“Unlike frontier justice in the West, racial terror lynchings generally took place in communities with functioning criminal courts that were viewed as too good for African Americans; despite its lawlessness and terrifying unpredictability, lynching was sanctioned by law enforcement and elected officials. Racial terror lynching was characterized by extreme violence: victims were tortured for hours before their brutalized bodies were left out on display to traumatize other black people. Members of the mob frequently documented their atrocities by posing for photographs with a
dangling, bloodied, or burnt corpse.” - Plaque at National Memorial for Peace and Justice, Montgomery.
This belief in racial hierarchy survived slavery’s abolition, fueled racial terror lynchings, demanded legally codified segregation, and spawned our mass incarceration crisis. Today black Americans are almost 5 times more likely to be incarcerated than whites. The Equal Justice Initiative (EJI) says the dehumanizing myth of racial difference endures today because we don’t talk about it.
How do we reconcile this with with our faith? How can we love our neighbor as ourselves and remain silent while our brothers and sisters are treated with such indifference?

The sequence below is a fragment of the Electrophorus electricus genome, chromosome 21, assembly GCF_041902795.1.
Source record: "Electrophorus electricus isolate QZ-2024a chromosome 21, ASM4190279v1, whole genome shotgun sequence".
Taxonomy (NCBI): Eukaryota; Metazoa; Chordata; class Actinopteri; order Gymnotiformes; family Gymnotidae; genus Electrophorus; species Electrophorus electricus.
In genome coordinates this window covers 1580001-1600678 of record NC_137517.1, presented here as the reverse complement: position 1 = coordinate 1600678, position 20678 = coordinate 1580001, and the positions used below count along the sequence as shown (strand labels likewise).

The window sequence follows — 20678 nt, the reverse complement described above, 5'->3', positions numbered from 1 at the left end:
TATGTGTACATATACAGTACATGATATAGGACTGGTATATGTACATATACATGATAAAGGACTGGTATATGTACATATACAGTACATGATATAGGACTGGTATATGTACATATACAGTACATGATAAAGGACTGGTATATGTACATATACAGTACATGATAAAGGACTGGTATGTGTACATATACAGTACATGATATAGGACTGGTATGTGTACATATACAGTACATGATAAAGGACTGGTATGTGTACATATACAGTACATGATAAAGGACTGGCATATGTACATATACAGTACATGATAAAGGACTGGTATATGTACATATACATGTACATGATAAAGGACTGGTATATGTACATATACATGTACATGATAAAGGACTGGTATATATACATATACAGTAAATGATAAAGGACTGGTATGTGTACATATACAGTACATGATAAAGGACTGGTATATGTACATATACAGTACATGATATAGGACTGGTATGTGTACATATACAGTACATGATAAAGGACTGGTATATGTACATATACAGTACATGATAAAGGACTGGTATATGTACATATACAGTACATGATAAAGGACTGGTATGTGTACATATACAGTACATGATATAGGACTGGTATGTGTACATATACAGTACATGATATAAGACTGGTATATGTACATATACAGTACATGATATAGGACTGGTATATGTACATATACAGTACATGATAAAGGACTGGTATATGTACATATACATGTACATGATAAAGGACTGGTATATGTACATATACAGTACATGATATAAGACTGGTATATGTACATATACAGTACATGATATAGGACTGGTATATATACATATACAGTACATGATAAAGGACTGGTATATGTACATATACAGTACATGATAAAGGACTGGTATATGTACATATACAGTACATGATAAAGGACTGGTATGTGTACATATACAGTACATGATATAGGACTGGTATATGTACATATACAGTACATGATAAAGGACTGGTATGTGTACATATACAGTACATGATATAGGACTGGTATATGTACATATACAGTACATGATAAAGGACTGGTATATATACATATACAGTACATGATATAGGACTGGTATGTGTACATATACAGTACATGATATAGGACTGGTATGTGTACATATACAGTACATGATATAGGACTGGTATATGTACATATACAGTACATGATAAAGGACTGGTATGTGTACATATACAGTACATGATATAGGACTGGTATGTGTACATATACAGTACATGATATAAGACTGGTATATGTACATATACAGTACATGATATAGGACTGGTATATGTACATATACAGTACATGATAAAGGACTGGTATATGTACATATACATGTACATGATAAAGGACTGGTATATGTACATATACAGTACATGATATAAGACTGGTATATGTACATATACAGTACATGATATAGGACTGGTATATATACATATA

Slavery was abolished, but the hearts of men are still hard. We must confront our history of racial injustice. We have come so far, but we have so much farther to go.
EJI’s Community Remembrance Project is empowering communities to change the physical landscape to honestly reflect our history. And inspiring people to visit Montgomery, Alabama, to learn and reflect in their Legacy Museum and the National Memorial for Peace and Justice.
In the words of Martin Luther King Jr. from a Birmingham jail to white clergy. “Now is the time to make real the promises of democracy. Now is the time to rise from the dark and desolate valley of segregation to the sunlit path of racial justice. Now is the time to lift our nation from the quicksands of racial injustice to the solid rock of brotherhood. Now is the time to make justice a reality for all of God's children.”

Our Resolve Against Racism: An FPC Credo Project


I invite you to confess what you believe and resolve to do to eradicate racism with your whole heart, your whole mind, your whole soul.  This credo is voluntary and to be inspired by the Spirit.  It is to be a living credo, written on our hearts, not etched in stone.  While it is to be authentic, it is not the whole truth of what we must believe and resolve to do.  Take your time, pray about this, ask the Spirit to convict you. Then I invite you to submit it through our website so that it may be compiled and shared as a part of our congregations resolve against racism.

--Rev. Trinity Whitley


Meet the Task Force

To lead the Antiracism Initiative at Faith, a Task Force is being formed which will plan programs and perhaps trips for education about racism. The Task Force is comprised of members of the Witness Committee and the Adults & Families Committee as well as members who express a personal interest in serving. 

Ginny Dailey (Witness)
Scott Ford (At-large)
Bob Keyt (At-large)
Mike Metz (Adults & Families)
Anita Parish (Witness), Chair
Ruth Reynolds (At-large)
Peggy Sanford (Witness)
Will Spicola (At-large)

If you have any questions or comments about this effort, please reach out to Anita Parish, .